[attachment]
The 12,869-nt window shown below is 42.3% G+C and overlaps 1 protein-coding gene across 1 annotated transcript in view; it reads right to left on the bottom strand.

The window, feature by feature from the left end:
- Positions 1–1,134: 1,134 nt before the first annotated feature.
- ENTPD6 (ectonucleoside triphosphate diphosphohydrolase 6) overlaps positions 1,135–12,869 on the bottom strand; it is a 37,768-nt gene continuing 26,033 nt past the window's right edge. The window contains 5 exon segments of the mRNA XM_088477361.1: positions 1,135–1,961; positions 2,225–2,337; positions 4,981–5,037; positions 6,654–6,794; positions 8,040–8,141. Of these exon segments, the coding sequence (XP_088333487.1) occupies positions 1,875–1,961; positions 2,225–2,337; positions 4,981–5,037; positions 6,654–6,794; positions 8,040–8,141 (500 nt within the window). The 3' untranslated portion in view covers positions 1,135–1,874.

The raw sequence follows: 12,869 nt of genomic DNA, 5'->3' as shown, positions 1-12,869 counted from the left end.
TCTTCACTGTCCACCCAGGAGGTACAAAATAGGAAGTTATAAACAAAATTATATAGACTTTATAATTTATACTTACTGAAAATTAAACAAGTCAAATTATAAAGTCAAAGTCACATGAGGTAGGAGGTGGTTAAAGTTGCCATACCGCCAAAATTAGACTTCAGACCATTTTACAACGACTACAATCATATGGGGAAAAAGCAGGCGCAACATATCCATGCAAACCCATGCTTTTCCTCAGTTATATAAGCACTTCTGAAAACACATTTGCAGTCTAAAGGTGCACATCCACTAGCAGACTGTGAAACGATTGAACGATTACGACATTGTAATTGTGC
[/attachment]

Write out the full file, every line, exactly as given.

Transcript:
The 12,869-nt window shown below is 42.3% G+C and overlaps 1 protein-coding gene across 1 annotated transcript in view; it reads right to left on the bottom strand.

The window, feature by feature from the left end:
- Positions 1–1,134: 1,134 nt before the first annotated feature.
- ENTPD6 (ectonucleoside triphosphate diphosphohydrolase 6) overlaps positions 1,135–12,869 on the bottom strand; it is a 37,768-nt gene continuing 26,033 nt past the window's right edge. The window contains 5 exon segments of the mRNA XM_088477361.1: positions 1,135–1,961; positions 2,225–2,337; positions 4,981–5,037; positions 6,654–6,794; positions 8,040–8,141. Of these exon segments, the coding sequence (XP_088333487.1) occupies positions 1,875–1,961; positions 2,225–2,337; positions 4,981–5,037; positions 6,654–6,794; positions 8,040–8,141 (500 nt within the window). The 3' untranslated portion in view covers positions 1,135–1,874.

The raw sequence follows: 12,869 nt of genomic DNA, 5'->3' as shown, positions 1-12,869 counted from the left end.
TCTTCACTGTCCACCCAGGAGGTACAAAATAGGAAGTTATAAACAAAATTATATAGACTTTATAATTTATACTTACTGAAAATTAAACAAGTCAAATTATAAAGTCAAAGTCACATGAGGTAGGAGGTGGTTAAAGTTGCCATACCGCCAAAATTAGACTTCAGACCATTTTACAACGACTACAATCATATGGGGAAAAAGCAGGCGCAACATATCCATGCAAACCCATGCTTTTCCTCAGTTATATAAGCACTTCTGAAAACACATTTGCAGTCTAAAGGTGCACATCCACTAGCAGACTGTGAAACGATTGAACGATTACGACATTGTAATTGTGC